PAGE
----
53. Swinehart MW (2007) Remedying Daubert’s inadequacy in evaluating the admissibility of scientific models used in environmental-tort litigation. Tex L Rev 86:1281

    Google Scholar 

  54. Thornton J, Covington H (2016) Climate change before the court. Nat Geosci 9(1):3

    Article  Google Scholar 

  55. Trenberth KE, Fasullo JT, Shepherd TG (2015) Attribution of climate extreme events. Nat Clim Chang 5(8):725

    Article  Google Scholar 

  56. Wagner W (2005) The perils of relying on interested parties to evaluate scientific quality. Am J Public Health 95(S1):S99–S106

    Article  Google Scholar 

  57. Weisheimer A, Palmer TN (2014) On the reliability of seasonal climate forecasts. J Royal Soc Interface 11(96):20131162

    Article  Google Scholar 

  58. Wilhite DA, Glantz MH (1985) Understanding: the drought phenomenon: the role of definitions. Water Int 10(3):111–120

    Article  Google Scholar 

  59. Williams AP et al (2015) Contribution of anthropogenic warming to California drought during 2012–2014. Geophys Res Lett 42(16):6819–6828

    Article  Google Scholar 

Download references

Funding

The authors gratefully acknowledge funding by the German Research Foundation DFG under grant numbers CA120/19-2 (MC, JL), GO1604/3-2 (TG, TP), PR1323/2-2 (AP, HM), and SCHM2158/4-2 (HS, UN).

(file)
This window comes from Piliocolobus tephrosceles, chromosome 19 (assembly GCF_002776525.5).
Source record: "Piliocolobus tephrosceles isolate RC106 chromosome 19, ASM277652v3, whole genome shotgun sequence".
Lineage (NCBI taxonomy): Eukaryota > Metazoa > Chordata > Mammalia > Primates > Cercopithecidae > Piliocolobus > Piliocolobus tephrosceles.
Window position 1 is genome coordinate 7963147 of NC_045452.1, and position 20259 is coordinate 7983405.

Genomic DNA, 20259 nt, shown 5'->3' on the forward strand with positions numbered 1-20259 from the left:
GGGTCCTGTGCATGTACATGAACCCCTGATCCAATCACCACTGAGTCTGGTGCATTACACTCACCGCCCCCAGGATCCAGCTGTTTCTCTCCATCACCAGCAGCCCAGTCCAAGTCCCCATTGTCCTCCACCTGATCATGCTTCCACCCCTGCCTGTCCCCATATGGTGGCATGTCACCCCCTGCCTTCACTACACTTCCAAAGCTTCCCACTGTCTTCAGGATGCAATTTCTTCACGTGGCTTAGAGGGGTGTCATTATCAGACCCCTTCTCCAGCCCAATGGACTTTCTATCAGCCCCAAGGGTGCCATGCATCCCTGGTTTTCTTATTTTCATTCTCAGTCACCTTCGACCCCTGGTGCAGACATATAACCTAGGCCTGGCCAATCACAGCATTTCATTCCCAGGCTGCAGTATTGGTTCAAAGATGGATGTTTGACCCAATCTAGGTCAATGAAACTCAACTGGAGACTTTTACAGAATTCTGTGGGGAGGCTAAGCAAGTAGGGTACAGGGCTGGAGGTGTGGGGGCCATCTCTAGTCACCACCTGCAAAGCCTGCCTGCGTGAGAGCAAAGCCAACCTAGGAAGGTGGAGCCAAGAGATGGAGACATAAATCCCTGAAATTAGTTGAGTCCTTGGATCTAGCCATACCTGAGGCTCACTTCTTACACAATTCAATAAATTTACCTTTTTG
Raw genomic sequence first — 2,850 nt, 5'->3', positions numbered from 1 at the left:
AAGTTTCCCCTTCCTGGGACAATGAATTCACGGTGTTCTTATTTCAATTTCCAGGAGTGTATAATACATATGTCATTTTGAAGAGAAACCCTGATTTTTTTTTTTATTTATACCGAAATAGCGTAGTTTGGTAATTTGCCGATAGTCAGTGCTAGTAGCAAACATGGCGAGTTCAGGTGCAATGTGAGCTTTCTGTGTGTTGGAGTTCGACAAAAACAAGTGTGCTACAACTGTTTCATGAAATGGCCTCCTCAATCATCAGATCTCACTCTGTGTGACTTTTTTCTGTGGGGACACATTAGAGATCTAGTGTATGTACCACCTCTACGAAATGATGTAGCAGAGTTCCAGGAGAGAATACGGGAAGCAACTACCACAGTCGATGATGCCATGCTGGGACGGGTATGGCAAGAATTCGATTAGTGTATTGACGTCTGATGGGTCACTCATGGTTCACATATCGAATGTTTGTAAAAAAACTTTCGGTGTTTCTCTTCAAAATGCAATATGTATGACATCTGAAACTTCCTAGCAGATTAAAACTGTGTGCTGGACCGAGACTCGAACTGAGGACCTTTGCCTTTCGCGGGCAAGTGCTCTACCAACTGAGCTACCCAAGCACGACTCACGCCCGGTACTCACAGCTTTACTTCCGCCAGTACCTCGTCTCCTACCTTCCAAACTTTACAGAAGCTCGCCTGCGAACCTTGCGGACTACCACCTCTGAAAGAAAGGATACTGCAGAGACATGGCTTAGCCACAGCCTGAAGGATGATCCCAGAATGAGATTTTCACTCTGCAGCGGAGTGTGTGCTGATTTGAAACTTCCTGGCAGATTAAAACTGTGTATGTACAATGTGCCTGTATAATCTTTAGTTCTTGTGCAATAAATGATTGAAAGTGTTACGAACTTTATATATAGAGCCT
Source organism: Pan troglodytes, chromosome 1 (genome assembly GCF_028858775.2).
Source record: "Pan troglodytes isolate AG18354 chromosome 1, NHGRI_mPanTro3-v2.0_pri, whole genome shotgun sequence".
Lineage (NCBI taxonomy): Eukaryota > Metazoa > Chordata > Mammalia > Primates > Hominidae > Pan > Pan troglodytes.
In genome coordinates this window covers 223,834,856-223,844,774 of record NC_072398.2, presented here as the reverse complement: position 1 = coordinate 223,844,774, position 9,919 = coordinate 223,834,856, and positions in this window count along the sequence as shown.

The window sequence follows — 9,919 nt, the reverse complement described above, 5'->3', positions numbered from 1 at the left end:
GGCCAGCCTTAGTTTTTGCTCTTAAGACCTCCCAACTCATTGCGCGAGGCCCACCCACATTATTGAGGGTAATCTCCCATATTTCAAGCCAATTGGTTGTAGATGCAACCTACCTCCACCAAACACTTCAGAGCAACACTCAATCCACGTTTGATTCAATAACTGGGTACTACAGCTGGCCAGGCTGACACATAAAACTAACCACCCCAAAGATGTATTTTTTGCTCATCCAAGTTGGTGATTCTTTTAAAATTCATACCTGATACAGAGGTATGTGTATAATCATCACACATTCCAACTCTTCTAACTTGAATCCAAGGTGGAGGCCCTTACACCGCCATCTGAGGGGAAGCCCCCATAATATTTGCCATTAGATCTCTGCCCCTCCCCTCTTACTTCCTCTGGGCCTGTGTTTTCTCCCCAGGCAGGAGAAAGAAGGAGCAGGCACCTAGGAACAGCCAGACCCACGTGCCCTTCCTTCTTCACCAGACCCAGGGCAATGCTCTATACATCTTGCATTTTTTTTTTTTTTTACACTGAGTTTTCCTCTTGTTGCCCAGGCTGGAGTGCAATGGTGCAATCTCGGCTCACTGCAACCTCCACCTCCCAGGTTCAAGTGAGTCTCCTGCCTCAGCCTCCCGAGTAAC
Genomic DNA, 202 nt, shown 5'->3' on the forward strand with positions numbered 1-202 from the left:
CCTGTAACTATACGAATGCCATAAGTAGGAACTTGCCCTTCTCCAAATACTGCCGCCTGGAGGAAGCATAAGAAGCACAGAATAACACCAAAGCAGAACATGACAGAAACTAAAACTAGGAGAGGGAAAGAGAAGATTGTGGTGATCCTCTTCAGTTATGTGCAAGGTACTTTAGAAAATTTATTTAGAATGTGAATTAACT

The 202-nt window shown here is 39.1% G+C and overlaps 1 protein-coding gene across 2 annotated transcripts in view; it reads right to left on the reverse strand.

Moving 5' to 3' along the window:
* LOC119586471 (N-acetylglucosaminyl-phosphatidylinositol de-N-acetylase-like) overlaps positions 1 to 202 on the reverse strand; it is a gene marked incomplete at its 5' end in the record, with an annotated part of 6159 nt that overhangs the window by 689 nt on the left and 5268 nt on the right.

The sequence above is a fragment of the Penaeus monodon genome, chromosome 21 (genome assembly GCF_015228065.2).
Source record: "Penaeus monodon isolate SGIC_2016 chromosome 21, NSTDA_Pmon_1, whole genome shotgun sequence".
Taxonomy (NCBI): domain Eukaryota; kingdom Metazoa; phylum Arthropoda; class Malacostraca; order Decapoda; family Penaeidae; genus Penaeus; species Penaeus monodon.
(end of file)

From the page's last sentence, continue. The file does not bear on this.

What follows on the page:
Author information

Affiliations

Authors

Contributions

TP developed the basic idea and concept underlying the study. All of the authors have contributed to the development of idea and concept of this paper and to the writing. TP, TG, and AP have drafted large parts of the manuscript. TP coordinated the writing process and calculated the FAR estimates. UN has performed the climate model simulations and contributed to their analysis.

Corresponding author

Correspondence to Tobias Pfrommer.

Ethics declarations

Conflict of interest

The authors declare that they have no conflict of interest.

Additional information

Publisher’s Note

Springer Nature remains neutral with regard to jurisdictional claims in published maps and institutional affiliations.

Electronic supplementary material

ESM 1

(DOCX 423 kb)

Rights and permissions

Reprints and Permissions

About this article

Verify currency and authenticity via CrossMark

Cite this article

Pfrommer, T., Goeschl, T., Proelss, A. et al. Establishing causation in climate litigation: admissibility and reliability. Climatic Change 152, 67–84 (2019). https://doi.org/10.1007/s10584-018-2362-4

Download citation